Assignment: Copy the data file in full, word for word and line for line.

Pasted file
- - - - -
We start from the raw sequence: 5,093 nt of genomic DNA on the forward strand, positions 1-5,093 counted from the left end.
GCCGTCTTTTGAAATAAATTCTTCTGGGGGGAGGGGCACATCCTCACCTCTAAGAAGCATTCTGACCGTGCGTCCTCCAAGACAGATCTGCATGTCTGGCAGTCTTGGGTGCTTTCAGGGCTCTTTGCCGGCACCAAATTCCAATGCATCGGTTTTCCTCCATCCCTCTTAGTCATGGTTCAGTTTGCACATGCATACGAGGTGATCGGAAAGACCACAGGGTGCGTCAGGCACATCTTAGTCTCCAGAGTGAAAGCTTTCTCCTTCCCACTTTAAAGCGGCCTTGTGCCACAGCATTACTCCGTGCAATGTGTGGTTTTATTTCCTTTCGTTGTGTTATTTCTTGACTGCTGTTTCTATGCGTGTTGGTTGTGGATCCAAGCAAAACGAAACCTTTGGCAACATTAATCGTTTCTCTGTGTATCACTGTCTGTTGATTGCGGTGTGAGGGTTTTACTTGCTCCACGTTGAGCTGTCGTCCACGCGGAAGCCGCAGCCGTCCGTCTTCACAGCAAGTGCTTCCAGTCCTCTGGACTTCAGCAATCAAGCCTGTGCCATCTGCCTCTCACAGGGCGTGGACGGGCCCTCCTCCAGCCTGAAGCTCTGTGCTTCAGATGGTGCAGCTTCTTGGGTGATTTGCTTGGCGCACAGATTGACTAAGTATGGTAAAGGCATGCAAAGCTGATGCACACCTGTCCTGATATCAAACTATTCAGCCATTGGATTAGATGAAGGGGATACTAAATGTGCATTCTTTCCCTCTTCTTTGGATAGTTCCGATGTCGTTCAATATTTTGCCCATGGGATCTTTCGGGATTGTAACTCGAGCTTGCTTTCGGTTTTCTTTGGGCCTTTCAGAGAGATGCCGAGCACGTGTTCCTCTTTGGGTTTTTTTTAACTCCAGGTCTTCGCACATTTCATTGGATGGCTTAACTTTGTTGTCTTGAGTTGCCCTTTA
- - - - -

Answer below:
We start from the raw sequence: 5,093 nt of genomic DNA on the forward strand, positions 1-5,093 counted from the left end.
GCCGTCTTTTGAAATAAATTCTTCTGGGGGGAGGGGCACATCCTCACCTCTAAGAAGCATTCTGACCGTGCGTCCTCCAAGACAGATCTGCATGTCTGGCAGTCTTGGGTGCTTTCAGGGCTCTTTGCCGGCACCAAATTCCAATGCATCGGTTTTCCTCCATCCCTCTTAGTCATGGTTCAGTTTGCACATGCATACGAGGTGATCGGAAAGACCACAGGGTGCGTCAGGCACATCTTAGTCTCCAGAGTGAAAGCTTTCTCCTTCCCACTTTAAAGCGGCCTTGTGCCACAGCATTACTCCGTGCAATGTGTGGTTTTATTTCCTTTCGTTGTGTTATTTCTTGACTGCTGTTTCTATGCGTGTTGGTTGTGGATCCAAGCAAAACGAAACCTTTGGCAACATTAATCGTTTCTCTGTGTATCACTGTCTGTTGATTGCGGTGTGAGGGTTTTACTTGCTCCACGTTGAGCTGTCGTCCACGCGGAAGCCGCAGCCGTCCGTCTTCACAGCAAGTGCTTCCAGTCCTCTGGACTTCAGCAATCAAGCCTGTGCCATCTGCCTCTCACAGGGCGTGGACGGGCCCTCCTCCAGCCTGAAGCTCTGTGCTTCAGATGGTGCAGCTTCTTGGGTGATTTGCTTGGCGCACAGATTGACTAAGTATGGTAAAGGCATGCAAAGCTGATGCACACCTGTCCTGATATCAAACTATTCAGCCATTGGATTAGATGAAGGGGATACTAAATGTGCATTCTTTCCCTCTTCTTTGGATAGTTCCGATGTCGTTCAATATTTTGCCCATGGGATCTTTCGGGATTGTAACTCGAGCTTGCTTTCGGTTTTCTTTGGGCCTTTCAGAGAGATGCCGAGCACGTGTTCCTCTTTGGGTTTTTTTTAACTCCAGGTCTTCGCACATTTCATTGGATGGCTTAACTTTGTTGTCTTGAGTTGCCCTTTA